After several minutes, I can hear a several sets of feet stomping up the hall. “Ahh,” Grady says, “our other guest has arrived.” Though I have lost all touch with expectation and reality, I’m somehow not at all surprised to see Karl’s face when he enters the room. From the moment I left, I’ve been looking over my shoulder for one of Whistler’s henchmen, and Karl has always been one of Whistler’s elect, his favorite anointed bastard child.
Karl can hardly contain his glee at seeing me strapped to the chair. He stops in the middle of the room and literally slaps his knee. “Hey, Scribe,” he says. “I’ve been looking for you.” Though I’m not surprised to see the look of contempt on Karl’s face, I’m a little shocked to see the change in Grady’s demeanor. Though it is quite obvious that Grady has facilitated our little meeting, he can barely contain his outright contempt for Karl. He chews on his lips and stares daggers in Karl’s direction. Eventually, Grady’s devil-glare brings an abrupt halt to Karl’s joy.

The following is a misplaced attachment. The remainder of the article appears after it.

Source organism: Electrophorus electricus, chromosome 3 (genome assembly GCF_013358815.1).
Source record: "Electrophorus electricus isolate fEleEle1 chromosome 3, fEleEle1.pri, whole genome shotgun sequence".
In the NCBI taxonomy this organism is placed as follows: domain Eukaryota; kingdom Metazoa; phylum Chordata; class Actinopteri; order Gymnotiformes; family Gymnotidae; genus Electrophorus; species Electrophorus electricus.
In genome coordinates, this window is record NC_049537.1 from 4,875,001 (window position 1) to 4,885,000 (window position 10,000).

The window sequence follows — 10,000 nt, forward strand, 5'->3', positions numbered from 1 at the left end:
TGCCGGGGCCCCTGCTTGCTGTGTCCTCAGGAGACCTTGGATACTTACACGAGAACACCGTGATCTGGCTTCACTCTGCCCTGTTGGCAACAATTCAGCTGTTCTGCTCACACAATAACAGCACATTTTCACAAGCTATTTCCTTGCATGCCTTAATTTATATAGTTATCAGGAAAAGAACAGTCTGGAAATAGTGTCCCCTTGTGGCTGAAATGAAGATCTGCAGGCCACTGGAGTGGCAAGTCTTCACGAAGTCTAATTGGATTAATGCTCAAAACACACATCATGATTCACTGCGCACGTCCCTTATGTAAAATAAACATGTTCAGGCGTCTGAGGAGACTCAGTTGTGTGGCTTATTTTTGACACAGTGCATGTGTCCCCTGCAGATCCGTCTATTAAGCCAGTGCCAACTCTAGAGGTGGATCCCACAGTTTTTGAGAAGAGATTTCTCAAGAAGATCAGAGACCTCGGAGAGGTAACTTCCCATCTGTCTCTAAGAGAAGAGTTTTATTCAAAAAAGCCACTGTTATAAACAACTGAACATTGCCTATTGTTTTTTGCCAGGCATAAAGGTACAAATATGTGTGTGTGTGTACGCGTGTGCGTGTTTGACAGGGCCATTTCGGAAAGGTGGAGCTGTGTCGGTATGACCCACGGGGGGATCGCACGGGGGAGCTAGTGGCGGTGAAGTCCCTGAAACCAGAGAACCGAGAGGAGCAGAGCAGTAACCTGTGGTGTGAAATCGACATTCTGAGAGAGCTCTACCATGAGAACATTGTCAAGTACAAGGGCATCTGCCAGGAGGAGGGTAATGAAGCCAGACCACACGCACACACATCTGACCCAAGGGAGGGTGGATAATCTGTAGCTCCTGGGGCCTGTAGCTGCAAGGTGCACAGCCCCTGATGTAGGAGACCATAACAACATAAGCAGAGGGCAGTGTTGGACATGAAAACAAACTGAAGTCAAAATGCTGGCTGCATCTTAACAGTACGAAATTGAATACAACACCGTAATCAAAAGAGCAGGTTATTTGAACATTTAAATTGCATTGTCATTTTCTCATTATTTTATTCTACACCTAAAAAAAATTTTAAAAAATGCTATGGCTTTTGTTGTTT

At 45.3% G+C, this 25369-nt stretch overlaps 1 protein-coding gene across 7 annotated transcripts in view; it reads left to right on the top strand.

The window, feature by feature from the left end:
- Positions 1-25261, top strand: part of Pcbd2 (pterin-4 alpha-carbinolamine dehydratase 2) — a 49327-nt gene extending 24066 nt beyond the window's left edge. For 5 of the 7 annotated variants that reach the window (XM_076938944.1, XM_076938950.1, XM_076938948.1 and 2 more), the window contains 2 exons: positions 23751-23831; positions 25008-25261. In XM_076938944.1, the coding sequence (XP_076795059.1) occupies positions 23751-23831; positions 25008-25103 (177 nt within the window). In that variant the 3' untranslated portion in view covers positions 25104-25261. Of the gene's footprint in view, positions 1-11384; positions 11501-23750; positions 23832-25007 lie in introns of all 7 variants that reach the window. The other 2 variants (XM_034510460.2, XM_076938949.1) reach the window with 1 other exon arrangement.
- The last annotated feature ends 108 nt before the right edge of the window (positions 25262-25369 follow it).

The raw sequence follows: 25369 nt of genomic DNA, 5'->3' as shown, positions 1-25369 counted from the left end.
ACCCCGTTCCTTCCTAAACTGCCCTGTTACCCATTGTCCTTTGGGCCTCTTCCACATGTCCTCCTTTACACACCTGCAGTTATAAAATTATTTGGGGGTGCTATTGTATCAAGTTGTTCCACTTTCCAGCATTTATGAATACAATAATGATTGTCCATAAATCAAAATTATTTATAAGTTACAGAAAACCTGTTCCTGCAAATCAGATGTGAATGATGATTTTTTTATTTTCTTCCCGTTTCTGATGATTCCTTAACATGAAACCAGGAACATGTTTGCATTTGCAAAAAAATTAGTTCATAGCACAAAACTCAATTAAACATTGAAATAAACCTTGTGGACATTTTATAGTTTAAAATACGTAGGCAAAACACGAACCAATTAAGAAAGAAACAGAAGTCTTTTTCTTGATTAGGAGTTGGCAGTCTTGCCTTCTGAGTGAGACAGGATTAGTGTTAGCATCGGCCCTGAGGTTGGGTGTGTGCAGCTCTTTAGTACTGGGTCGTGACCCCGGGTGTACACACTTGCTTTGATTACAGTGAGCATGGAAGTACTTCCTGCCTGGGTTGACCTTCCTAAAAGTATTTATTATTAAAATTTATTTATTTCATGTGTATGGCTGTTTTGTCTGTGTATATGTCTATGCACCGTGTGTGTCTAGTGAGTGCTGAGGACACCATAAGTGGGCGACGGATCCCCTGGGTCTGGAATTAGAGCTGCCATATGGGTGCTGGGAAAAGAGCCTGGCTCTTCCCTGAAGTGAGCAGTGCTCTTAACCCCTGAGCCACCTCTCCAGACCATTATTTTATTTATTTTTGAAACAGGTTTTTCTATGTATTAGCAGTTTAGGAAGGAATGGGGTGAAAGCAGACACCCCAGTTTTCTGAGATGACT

Grady shifts his gaze away from Karl and points to Louie. “Cut the binds and escort them out to the sinkhole,” he says. “Make sure it’s done, then come on back here.”
Grady’s dismissive tone has an instant effect on Karl’s demeanor. I can see the rage welling up in his eyes, and I brace myself for the outburst. He’s not the kind of person who is used to being ordered about, even by Whistler. Though Whistler exerts complete control over his merry little band, his managerial style is a bit different from Gil Grady’s.